2000 Progs of Thrill Power
Tripwire sent its Contributing Writer Tim Hayes with his lawmaster and his berserker rage to cast his experienced eye over this week’s milestone of British comics, 2000AD Prog 2000…
2000AD Prog 2000
Writers & Artists: Various
2000AD hits its fortieth anniversary in February 2017, a milestone achievement which will be the moment to consider its history, impact and influence. But first, another major landmark arrives: this week the comic reaches its 2000th issue – an impressive feat in itself, given the huge changes that have played out in the comics market in the meantime, not to mention the short lifespans of most British adventure comics (although the part-reprint but otherwise immortal Commando marches ever onwards on a shelf nearby.)
Landmark issues usually look both forwards and back, and prog 2000 sticks to this tradition by calling on the services of Brian Bolland, Mick McMahon and Dave Gibbons to summon up the comic’s early artistic heritage immediately. Each draws only one page of a framing story in which editor Tharg brushes up his self-esteem with just a tiny hint of self-analysis about the nature of endless war stories, although Bolland’s clean lines look fresh all over again now that his interior art is seen so rarely. But from the classic contingent it’s McMahon’s hectic mayhem, all limbs and feathered blacks in the artist’s modern style, that carries the biggest punch. The framing story smartly moves up the comic’s artistic timeline, ending with Boo Cook (plus reclusive associate “Maurice Aitken”) and his distinctly modern tangling of bodies.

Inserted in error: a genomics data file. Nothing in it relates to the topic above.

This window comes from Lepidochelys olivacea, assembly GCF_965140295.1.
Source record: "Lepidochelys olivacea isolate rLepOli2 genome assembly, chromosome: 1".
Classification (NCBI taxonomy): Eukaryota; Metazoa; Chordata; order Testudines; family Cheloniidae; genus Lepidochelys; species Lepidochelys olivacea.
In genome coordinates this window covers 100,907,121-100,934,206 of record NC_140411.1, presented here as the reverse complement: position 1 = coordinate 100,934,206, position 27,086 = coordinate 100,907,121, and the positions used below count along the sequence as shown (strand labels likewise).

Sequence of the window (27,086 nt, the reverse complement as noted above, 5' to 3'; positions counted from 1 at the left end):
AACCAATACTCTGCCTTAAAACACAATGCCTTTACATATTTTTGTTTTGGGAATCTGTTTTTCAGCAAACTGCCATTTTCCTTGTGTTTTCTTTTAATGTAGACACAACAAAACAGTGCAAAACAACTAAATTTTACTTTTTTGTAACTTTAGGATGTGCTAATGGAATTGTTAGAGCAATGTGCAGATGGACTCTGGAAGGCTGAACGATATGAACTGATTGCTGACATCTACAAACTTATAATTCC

In the main stories, Judge Dredd teams up again with Strontium Dog Johnny Alpha and wisely ignores the several questions of continuity this raises in favour of working out who would put a bounty on the lawman from 82 years in his future. Any excuse for Carlos Ezquerra to draw two of his signature characters is welcome, although the story makes no concessions to any new reader wandering in to see what all the noise is about. Alan Grant and David Roach’s Anderson: Psi Division story works better on that score, setting up one of the strip’s habitual nocturnal moods as well as requiring Anderson to change clothes, and so playing to both artist’s and writer’s skills at once. There are new faces too: Counterfeit Girl by Peter Milligan and Rufus Dayglo is shaping up to be a story of individual vs. corporation that will make the most of Dayglo’s spiky neon artwork.
But the real grit in the oyster is a return appearance of Nemesis The Warlock by Pat Mills and Kevin O’Neill, which spins free of all narrative constraints and most of the commercial ones as well, instead aggressively stirring its own self-contained pot of drastic caricature and severe moral enquiry. The question of whether 2000AD is still able to rattle the establishment and scare the squares will come up again next February, but in the meantime here’s six pages of high-contrast anti-religious aggro to close the loop back to its earlier strident nature, and act like most of the intervening period never even happened.